Every day under Trump is like a new reality. This morning when I read about the wall and the doomsday clock I had to fight back tears. Its impossible to ignore the reality we are now in, so the only real option left is to engage with it.

Politics and music: What's the intersection?

Souvenir Driver: I’ve honestly never thought the band I’m in would make political music — our focus has always been on the internal, on dreams, on romance, on emotions both light and dark. But we’re always open to writing about however we’re feeling.

After the election one of the first thing I noticed was how I viscerally, emotionally, and almost violently felt political music. Bands ranging from The Rolling Stones to A Tribe Called Quest suddenly took on a new immediate emotion to me. It felt therapeutic to hear, and it felt energizing and alive. It was like a soundtrack.

The same thing happened to me with certain writers I’ve always loved (Roberto Bolano, JM Coetzee, Garcia Marquez) — the music and prose had an added texture, a new meaning.

I think when things are “relatively” good, its okay to be mad about certain topics but continue to write impressionistic-ally. Once the reality becomes overwhelming its something that you can’t ignore. You just can’t escape from it emotionally, so its going to come out. When you’re marching on the streets, making phone calls to Senators, signing petitions, then its impossible not to bring those feelings with you when you pick up your instrument.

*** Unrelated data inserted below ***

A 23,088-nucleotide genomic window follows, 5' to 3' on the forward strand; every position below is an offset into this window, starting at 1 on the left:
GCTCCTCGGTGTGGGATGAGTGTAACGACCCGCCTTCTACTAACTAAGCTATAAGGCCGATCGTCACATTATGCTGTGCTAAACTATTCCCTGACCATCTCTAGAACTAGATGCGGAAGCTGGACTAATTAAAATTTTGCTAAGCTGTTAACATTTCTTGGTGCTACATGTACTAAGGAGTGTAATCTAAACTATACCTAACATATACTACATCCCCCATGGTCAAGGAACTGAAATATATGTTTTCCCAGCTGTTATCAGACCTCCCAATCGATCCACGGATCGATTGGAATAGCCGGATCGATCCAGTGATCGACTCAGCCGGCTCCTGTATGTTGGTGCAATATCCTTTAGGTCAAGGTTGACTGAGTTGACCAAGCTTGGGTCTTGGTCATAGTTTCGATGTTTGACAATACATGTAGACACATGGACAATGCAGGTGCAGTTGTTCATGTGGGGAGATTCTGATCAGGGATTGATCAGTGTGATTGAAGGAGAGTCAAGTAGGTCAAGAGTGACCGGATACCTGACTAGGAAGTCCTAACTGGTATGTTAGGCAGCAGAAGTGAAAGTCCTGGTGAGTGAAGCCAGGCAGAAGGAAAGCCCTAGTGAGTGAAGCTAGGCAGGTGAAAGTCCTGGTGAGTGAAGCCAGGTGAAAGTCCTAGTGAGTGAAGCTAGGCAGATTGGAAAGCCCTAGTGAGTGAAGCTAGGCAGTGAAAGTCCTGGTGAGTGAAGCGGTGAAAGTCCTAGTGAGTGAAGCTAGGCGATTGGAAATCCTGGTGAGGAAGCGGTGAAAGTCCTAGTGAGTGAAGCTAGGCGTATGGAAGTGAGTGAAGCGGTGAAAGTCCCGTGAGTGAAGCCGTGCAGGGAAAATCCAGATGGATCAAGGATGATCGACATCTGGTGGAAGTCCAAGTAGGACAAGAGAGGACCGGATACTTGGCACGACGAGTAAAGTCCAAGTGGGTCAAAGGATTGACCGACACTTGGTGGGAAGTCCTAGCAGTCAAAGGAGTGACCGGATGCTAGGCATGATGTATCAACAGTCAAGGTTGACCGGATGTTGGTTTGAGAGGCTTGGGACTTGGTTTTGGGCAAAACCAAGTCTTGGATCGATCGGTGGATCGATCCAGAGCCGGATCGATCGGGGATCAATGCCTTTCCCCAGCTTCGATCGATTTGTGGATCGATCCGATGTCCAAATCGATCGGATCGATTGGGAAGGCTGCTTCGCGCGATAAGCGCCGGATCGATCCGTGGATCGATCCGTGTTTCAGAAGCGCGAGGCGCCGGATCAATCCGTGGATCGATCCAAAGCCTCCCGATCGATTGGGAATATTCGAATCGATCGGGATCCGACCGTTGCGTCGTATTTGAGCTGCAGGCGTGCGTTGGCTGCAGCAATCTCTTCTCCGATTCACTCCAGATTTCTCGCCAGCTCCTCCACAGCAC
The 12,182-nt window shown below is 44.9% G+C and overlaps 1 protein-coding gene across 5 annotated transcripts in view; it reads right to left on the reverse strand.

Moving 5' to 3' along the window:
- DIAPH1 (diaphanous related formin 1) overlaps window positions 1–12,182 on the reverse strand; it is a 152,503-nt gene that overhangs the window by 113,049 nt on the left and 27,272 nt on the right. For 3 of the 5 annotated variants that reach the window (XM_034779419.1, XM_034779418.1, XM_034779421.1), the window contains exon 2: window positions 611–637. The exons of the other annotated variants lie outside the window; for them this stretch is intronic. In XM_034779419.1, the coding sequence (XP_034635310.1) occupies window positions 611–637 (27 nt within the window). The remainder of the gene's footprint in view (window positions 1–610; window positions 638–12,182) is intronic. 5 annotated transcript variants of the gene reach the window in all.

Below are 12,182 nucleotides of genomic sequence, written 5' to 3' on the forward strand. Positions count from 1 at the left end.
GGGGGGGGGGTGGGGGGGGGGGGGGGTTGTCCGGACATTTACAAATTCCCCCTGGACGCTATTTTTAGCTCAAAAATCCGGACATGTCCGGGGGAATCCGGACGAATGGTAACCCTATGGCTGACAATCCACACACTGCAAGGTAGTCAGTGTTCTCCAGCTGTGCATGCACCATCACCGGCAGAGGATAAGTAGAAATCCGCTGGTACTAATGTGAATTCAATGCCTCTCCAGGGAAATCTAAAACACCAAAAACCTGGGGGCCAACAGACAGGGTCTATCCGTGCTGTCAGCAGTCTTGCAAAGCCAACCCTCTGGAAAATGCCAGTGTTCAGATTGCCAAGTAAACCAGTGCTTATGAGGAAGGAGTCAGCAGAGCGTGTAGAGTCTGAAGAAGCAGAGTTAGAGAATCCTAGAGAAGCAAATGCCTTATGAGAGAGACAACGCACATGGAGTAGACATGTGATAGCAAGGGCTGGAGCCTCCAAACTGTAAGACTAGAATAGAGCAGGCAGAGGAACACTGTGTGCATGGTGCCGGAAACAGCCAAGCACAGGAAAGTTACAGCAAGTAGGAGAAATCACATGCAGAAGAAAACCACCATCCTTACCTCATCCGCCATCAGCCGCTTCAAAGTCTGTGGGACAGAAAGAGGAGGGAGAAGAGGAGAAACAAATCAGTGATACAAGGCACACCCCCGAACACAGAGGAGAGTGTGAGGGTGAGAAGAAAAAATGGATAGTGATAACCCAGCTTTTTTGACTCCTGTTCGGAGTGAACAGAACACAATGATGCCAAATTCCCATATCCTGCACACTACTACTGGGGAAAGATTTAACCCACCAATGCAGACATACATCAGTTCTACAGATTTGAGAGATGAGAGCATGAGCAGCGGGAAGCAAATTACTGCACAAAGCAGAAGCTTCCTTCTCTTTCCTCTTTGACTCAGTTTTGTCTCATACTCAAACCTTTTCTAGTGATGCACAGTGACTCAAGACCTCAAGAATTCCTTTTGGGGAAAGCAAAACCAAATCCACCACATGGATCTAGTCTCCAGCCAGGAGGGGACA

My biggest issue with “political issues” these days is that much of what is on the table is really civil rights, not “politics.” How do you respond?

Souvenir Driver: I think that’s a very good point. Politicians have divided us on things we should all agree on, and shifted the debate to very philosophical basic ideas. Ideally the political issue would be, for example, how to address the gender gap, rather than whether or not it exists. I totally agree with you — and I think the most shocking things about Trump are his complete disregard for civil rights. Its terrifying.

What is your favorite moment on this EP?

Souvenir Driver: That’s a really good question and hard to answer! The whole process was so fast that I’m still too attached to really know. If I can cheat and be vague, I’d say my favorite moment was the experience and vibe of making something with your good friends to counter what we felt. If I have to be specific, maybe I’d say screaming into the microphone was healing for me — although its something I couldn’t have done without everyone writing inspiring pieces.

— — — —

Brace Yourself EP - Souvenir Driver

Brace Yourself EP – Souvenir Driver

Connect to Souvenir Driver on
Facebook, Twitter, Instagram
Discover more new music on Atwood’s Picks
cover: Souvenir Driver © Heather Boyd

 

:: Souvenir Driver Tour Dates ::

03/21 – Mississippi Studios – Portland, OR
03/24 – The Sound Lounge -Grants Pass, OR
03/25 – Starlite – Sacremento, CA
03/26 – Elbo Room – San Francisco, CA
03/27 – Continental Room – Fullerton, CA
03/29 – Harvard & Stone – Los Angeles, CA
03/30 – The Pour House – Oceanside, CA
03/31 – Til-Two Club – San Diego, CA

*All shows with Daydream Machine (co-headlining tour / switching between cities)

The Breakdown

Mitch is the Editor-in-Chief of Atwood Magazine and a 2014 graduate from Tufts University, where he pursued his passions of music and psychology. He currently works at Universal Music Group in New York City. In his off hours, Mitch may be found songwriting, wandering about one of New York's many neighborhoods, or writing an article on your next favorite artist for Atwood. Mitch's words of wisdom to fellow musicians and music lovers are thus: Keep your eyes open and never stop exploring. No matter where you go, what you do or who you are with, you can always learn something new and inspire something amazing. Say hi here: mitch[at]atwoodmagazine[dot]com